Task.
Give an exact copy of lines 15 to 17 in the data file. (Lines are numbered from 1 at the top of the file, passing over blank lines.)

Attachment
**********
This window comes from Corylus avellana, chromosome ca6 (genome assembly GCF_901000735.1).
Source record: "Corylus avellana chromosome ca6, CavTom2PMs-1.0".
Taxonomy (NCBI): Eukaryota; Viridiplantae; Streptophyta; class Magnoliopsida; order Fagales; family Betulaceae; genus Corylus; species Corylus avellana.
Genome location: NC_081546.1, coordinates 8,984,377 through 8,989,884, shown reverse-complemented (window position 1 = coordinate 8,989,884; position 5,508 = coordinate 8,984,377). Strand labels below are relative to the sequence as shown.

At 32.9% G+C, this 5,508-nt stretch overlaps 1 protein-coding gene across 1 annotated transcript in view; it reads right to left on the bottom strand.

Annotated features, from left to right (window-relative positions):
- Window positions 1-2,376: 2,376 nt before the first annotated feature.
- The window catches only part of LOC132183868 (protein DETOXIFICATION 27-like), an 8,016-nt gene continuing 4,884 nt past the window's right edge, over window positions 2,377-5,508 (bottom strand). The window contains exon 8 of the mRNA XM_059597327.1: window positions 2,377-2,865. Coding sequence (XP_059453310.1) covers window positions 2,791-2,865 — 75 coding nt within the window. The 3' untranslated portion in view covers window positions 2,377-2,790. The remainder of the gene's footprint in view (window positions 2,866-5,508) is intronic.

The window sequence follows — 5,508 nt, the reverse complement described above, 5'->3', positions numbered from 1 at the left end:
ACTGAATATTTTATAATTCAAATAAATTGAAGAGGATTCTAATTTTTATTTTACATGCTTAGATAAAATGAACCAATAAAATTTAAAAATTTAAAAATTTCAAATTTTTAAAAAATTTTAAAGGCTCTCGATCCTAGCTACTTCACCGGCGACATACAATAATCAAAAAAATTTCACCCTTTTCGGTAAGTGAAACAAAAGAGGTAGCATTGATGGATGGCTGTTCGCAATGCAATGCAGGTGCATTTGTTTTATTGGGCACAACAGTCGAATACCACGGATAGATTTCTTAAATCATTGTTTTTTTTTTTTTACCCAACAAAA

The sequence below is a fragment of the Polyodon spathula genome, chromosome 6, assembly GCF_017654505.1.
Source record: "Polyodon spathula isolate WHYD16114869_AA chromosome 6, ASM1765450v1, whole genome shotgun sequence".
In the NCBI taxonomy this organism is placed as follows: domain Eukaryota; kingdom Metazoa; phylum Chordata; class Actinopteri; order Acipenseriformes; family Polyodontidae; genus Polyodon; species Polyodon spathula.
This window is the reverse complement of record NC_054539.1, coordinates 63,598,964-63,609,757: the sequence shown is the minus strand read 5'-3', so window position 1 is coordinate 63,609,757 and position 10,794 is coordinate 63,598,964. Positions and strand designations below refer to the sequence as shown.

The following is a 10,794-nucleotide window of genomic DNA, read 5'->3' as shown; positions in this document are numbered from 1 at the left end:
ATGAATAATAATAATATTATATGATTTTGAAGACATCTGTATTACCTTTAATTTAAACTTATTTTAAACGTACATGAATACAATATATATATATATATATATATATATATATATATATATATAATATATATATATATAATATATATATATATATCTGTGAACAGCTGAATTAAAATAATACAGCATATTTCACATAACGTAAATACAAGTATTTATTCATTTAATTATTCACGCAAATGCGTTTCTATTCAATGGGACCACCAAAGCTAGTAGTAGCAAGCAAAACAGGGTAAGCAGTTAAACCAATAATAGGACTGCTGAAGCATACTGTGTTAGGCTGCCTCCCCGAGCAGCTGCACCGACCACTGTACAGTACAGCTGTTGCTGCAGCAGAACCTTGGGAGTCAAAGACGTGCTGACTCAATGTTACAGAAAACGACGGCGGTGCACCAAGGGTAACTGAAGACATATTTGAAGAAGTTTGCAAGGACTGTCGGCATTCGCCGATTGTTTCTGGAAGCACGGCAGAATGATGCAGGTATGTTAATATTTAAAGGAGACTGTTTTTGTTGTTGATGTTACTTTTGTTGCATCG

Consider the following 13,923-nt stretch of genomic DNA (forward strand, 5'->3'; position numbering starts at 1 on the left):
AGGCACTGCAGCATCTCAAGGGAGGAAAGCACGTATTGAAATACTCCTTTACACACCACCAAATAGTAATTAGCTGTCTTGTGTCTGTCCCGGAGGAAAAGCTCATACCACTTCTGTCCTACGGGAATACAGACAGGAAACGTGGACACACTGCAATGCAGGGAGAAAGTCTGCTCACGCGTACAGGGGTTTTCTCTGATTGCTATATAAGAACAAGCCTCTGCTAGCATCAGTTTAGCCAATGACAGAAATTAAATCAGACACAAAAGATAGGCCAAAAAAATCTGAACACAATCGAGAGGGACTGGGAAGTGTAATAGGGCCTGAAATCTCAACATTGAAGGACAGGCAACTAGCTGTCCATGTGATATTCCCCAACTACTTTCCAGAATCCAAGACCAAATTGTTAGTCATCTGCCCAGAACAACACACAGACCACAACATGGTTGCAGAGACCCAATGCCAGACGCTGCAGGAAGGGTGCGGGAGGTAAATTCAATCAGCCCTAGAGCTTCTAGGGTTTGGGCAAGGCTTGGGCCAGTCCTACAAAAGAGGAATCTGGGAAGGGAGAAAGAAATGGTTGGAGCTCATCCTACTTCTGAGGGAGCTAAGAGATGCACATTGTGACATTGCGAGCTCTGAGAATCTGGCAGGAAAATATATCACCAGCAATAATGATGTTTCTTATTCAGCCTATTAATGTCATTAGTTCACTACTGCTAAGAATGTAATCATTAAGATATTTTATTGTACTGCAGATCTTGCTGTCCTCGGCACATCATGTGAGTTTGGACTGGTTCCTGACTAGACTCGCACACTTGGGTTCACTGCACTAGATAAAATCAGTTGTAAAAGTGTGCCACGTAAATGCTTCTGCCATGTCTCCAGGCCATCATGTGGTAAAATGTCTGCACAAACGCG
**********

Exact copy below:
The following is a 10,794-nucleotide window of genomic DNA, read 5'->3' as shown; positions in this document are numbered from 1 at the left end:
ATGAATAATAATAATATTATATGATTTTGAAGACATCTGTATTACCTTTAATTTAAACTTATTTTAAACGTACATGAATACAATATATATATATATATATATATATATATATATATATATATAATATATATATATATAATATATATATATATATCTGTGAACAGCTGAATTAAAATAATACAGCATATTTCACATAACGTAAATACAAGTATTTATTCATTTAATTATTCACGCAAATGCGTTTCTATTCAATGGGACCACCAAAGCTAGTAGTAGCAAGCAAAACAGGGTAAGCAGTTAAACCAATAATAGGACTGCTGAAGCATACTGTGTTAGGCTGCCTCCCCGAGCAGCTGCACCGACCACTGTACAGTACAGCTGTTGCTGCAGCAGAACCTTGGGAGTCAAAGACGTGCTGACTCAATGTTACAGAAAACGACGGCGGTGCACCAAGGGTAACTGAAGACATATTTGAAGAAGTTTGCAAGGACTGTCGGCATTCGCCGATTGTTTCTGGAAGCACGGCAGAATGATGCAGGTATGTTAATATTTAAAGGAGACTGTTTTTGTTGTTGATGTTACTTTTGTTGCATCG

Consider the following 13,923-nt stretch of genomic DNA (forward strand, 5'->3'; position numbering starts at 1 on the left):